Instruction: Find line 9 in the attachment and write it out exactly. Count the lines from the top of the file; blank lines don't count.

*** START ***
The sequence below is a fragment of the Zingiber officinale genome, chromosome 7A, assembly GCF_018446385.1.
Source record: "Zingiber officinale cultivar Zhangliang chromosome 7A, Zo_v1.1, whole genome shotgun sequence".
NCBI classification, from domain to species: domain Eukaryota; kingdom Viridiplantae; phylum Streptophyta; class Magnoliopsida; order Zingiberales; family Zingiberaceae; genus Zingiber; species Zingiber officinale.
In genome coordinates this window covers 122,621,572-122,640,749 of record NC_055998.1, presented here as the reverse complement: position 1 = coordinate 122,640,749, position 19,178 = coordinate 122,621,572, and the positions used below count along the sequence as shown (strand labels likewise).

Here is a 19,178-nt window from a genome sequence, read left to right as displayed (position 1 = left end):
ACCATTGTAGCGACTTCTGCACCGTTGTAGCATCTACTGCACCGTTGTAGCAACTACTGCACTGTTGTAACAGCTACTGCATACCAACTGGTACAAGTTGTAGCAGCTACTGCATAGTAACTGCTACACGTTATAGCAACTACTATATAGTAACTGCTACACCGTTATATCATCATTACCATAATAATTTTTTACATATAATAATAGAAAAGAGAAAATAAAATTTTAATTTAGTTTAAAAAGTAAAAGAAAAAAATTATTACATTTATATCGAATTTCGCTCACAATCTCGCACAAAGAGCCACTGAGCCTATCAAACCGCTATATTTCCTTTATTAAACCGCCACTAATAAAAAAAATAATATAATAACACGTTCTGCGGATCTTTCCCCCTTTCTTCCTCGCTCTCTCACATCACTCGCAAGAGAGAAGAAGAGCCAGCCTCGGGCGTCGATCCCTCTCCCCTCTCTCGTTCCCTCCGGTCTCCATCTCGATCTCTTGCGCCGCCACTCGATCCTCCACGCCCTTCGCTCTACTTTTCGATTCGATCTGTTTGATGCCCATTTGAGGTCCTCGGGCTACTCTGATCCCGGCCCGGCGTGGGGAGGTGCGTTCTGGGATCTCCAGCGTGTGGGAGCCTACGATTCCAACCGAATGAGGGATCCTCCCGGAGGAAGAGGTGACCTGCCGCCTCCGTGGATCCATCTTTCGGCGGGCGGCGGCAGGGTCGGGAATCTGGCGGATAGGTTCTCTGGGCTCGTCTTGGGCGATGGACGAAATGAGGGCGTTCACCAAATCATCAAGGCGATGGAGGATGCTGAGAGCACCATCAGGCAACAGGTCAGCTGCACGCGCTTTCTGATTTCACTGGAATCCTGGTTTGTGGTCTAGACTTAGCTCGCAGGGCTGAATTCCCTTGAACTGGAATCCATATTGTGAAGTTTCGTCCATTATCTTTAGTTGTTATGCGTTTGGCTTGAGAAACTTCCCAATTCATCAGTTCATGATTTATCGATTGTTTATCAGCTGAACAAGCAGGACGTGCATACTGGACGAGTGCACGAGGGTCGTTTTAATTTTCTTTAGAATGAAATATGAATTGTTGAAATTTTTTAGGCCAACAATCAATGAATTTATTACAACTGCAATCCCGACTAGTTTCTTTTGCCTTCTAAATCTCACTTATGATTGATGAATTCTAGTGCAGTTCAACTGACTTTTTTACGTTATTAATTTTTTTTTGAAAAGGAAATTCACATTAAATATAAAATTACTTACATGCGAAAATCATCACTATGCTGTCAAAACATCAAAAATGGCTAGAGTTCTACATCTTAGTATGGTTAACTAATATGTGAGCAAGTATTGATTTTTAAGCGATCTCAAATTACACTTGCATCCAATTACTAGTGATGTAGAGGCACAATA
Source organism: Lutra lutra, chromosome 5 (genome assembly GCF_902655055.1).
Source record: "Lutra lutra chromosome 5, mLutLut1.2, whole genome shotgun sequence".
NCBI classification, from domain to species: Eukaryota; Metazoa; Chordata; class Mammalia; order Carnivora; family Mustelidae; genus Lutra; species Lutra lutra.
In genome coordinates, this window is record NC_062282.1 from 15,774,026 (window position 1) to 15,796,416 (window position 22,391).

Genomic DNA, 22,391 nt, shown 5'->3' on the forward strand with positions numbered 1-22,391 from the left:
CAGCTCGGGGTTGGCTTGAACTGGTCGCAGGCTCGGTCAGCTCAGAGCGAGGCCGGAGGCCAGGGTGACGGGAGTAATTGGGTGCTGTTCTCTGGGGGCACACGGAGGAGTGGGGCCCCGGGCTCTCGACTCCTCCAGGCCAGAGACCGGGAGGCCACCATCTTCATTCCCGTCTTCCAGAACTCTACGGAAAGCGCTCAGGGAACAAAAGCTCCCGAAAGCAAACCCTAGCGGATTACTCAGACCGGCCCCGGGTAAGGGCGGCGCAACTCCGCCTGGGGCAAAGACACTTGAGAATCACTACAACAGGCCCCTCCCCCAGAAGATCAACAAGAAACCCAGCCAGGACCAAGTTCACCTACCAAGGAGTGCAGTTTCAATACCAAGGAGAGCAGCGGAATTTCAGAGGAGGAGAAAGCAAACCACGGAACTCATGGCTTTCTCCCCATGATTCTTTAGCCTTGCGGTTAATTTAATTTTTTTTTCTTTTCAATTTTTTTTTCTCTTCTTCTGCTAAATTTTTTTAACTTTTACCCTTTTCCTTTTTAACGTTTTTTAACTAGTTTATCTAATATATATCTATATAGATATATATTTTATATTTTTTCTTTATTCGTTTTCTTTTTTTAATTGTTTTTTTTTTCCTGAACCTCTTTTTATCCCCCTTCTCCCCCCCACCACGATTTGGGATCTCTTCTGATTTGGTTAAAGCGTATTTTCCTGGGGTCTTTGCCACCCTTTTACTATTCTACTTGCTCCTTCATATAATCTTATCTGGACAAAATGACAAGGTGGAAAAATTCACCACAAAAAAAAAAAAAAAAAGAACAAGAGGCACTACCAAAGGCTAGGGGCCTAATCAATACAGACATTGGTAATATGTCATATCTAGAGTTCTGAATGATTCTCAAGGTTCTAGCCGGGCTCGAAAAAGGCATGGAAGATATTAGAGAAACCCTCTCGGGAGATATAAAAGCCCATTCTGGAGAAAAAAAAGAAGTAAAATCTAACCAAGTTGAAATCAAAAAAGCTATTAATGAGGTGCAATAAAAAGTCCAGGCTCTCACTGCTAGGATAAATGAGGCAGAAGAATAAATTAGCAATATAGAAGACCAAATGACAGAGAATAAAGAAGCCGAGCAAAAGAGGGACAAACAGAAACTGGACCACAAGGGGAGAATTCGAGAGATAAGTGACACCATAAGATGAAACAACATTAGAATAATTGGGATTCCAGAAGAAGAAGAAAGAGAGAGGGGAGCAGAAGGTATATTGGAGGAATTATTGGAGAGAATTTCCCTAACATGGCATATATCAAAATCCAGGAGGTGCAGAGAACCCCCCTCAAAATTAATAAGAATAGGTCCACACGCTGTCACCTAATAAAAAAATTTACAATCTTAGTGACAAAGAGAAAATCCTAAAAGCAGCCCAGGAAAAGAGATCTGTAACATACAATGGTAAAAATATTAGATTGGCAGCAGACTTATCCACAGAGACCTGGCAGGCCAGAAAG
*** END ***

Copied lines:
NCBI classification, from domain to species: Eukaryota; Metazoa; Chordata; class Mammalia; order Carnivora; family Mustelidae; genus Lutra; species Lutra lutra.